6. Red.Red is the color of blood, rubies and strawberries. Next to orange at the end of the visible spectrum of light, red is commonly associated with danger, sacrifice, passion, fire, beauty, blood, anger. Red is a very ancient colour, spanning across all cultures. Red was associated with life,health, and victory. But, like many colors, it also had a negative association, with heat,destruction and evil. A prayer in ancient Egypt to god Isis said: “Oh Isis, protect me from all things evil and red.” A red dye called Kermes was made beginning in the Neolithic Period by drying and then crushing the bodies of the females of a tiny scale insect in the genus Kermes, primarily Kermes vermilio. The insects live on the sap of certain trees, especially the Kermes oak tree near the Mediterranean region. Kermes is also mentioned in the Bible. In the Book of Exodus, God instructs Moses to have the Israelites bring him an offering including cloth “of blue, and purple, and scarlet.” In ancient India, the rubia plant has been used to make dye. A piece of cotton dyed with rubia dated to the third millennium BC was found at an archaeological site at Mohenjo-daro. It has been used by Indian monks and hermits for centuries to dye their robes. In Ancient China, artisans were making red and black painted pottery as early as the Yangshao Culture period (5000-3000 BC). A red-painted wooden bowl was found at a Neolithic site in Yuyao, Zhejiang. Other red-painted ceremonial objects have been found at other sites dating to the Spring and Autumn Period (770-221 BC).
7. Hair. The end of this part of the story sees the silhouette of our protagonist looking to the side. This is her side profile; indicative of the moment just before she turns to face the world, when she will put on her ‘game face’ and perform. Hair is very symbolic in many cultures. No other part of the body seems to hold such a variety of symbolic power as the hair. It is both part of our body, and therefore part of our individual identity, and yet at the same time it is changeable. Generally when it is loose it indicates we are relaxed and in our natural state (hence the saying “to let your hair down”). When we put our hair up, it is indicative of composure.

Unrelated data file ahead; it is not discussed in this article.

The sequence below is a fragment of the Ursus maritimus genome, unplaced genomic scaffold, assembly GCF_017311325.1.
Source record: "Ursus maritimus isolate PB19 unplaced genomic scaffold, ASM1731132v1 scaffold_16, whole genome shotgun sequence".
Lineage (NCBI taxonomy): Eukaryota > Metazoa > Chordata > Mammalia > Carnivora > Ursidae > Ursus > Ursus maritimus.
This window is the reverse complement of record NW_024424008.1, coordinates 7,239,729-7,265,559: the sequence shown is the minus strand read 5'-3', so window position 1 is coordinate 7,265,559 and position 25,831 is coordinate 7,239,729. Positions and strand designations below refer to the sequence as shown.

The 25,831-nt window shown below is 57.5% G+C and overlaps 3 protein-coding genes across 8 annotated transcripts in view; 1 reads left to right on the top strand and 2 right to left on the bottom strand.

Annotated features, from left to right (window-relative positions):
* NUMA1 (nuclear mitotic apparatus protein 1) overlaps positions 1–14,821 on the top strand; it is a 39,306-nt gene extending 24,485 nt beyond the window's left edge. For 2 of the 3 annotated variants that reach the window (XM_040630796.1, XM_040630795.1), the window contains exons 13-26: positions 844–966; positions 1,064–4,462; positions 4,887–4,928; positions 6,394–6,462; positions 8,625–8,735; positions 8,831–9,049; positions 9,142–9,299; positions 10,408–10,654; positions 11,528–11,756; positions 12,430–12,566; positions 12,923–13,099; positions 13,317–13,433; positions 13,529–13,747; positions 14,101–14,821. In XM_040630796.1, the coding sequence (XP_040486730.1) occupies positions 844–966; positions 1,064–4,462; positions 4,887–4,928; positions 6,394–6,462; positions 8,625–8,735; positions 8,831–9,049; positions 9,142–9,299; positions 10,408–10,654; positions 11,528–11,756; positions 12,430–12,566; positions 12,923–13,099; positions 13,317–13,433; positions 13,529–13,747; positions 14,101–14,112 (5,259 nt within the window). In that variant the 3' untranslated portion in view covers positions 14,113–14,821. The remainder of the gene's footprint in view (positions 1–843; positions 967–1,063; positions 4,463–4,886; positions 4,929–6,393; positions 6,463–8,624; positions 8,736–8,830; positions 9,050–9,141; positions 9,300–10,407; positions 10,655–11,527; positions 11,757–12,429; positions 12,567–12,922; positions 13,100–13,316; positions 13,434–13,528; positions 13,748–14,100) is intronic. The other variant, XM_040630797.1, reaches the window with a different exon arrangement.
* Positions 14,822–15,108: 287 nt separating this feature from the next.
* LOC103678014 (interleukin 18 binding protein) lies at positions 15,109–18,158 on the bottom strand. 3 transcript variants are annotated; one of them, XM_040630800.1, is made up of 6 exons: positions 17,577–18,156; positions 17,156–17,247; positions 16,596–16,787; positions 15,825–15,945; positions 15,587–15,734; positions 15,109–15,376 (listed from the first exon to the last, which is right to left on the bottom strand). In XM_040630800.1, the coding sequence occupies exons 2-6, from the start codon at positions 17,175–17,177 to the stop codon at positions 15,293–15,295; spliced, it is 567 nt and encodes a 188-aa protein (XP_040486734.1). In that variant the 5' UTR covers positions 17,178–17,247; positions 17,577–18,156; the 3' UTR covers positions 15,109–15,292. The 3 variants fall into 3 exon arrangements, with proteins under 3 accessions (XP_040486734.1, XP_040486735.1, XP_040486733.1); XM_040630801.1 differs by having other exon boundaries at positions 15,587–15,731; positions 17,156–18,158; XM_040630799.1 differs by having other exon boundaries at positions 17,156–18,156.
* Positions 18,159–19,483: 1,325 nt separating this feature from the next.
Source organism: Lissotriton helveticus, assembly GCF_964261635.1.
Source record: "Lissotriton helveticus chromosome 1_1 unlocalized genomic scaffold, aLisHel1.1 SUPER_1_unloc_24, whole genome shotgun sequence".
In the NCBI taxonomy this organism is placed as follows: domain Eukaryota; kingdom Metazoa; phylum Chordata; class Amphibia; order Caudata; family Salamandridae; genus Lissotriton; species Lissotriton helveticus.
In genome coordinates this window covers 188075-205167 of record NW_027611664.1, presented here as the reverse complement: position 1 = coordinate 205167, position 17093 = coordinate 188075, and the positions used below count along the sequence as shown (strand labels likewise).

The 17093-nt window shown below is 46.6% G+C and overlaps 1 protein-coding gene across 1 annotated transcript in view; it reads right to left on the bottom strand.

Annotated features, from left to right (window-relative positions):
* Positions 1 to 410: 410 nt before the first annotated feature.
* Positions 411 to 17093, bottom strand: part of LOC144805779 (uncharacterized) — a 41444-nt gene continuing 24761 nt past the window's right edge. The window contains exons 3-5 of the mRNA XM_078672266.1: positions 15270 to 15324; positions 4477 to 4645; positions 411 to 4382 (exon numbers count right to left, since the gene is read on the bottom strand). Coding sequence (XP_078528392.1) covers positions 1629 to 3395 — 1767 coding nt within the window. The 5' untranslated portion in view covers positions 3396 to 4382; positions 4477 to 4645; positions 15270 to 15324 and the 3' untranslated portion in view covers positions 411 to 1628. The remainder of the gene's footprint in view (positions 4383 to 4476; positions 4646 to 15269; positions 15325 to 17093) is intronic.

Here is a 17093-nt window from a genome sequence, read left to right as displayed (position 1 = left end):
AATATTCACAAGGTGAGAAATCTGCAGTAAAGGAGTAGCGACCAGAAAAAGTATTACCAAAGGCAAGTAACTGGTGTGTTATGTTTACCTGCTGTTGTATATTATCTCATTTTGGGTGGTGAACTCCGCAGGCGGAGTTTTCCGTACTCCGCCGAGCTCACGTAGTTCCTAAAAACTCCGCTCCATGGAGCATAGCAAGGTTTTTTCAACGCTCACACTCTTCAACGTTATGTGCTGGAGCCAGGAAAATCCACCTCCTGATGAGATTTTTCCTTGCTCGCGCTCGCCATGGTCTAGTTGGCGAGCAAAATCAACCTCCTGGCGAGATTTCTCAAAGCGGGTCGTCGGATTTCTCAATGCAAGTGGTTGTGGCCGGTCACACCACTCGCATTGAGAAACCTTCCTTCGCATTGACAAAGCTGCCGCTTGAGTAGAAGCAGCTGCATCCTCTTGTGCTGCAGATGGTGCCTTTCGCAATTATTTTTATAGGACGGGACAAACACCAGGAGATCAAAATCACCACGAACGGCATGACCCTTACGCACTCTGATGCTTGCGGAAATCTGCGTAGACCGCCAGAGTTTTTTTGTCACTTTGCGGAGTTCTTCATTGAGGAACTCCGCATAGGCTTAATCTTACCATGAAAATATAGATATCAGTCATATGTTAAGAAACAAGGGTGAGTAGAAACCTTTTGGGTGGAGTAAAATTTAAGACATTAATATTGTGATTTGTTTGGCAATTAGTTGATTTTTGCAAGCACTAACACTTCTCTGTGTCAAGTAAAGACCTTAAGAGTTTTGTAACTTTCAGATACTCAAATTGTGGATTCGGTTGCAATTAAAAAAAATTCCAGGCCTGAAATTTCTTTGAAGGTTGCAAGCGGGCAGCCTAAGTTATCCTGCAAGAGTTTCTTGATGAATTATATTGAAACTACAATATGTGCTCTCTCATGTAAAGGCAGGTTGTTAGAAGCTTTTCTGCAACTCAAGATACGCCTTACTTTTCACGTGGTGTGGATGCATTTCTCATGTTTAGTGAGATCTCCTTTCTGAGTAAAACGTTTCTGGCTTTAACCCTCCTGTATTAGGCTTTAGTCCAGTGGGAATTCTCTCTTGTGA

So a very memorable event that I went to recently was The Aloe Igazi Foundation‘s launch of the new Haematology Ward at The Provincial Hospital in Port Elizabeth. It was a momentous occasion because it’s the very first Haematology Ward in the Eastern Cape! It cost R20-million to build. They had great food, champagne, TV cameras, press and guest speakers to give the launch proper justice after all the hard work that’s gone into its development. My mom and I attended the event together. She is the president of the Rotary Club of Algoa Bay (2011-2012) and many members of other Rotary clubs attended the event to show their support and congratulations. One of the guest speakers was the renowned Dr Neil Littleton who is a physician & Head of the Department of Clinical Haematology at the Provincial Hospital. He is the recipient of a Paul Harris Recognition from the Rotary Club of Algoa Bay and was also the winner of the Herald’s Citizen of the Year (Business) title in 2010. There was a tour of the ward afterwards – I have included some of the official photos of the ward below, courtesy of the Foundation’s website. Dr Littleton carried out the first haematological stem cell transplant in the Eastern Cape in May 2010. And now stem cells are separated out in the Eastern Cape by the South African National Blood Service (SANBS) in Port Elizabeth. “Stem cell treatment is the future of medicine. Pioneering work is being done on using stem cells to treat all types of disease,” said Dr Neil Littleton.
The establishment of the Igazi Foundation in Nelson Mandela Bay grew out of the need to highlight the high incidence of blood diseases in the Eastern Cape, reads the media release for the Igazi Foundation, and it has sparked a research project into the causes of blood cancer in the province. Here are some great links to look at – articles with more information surrounding the new ward, it’s design, the key players involved in making it happen and The Igazi Foundation itself.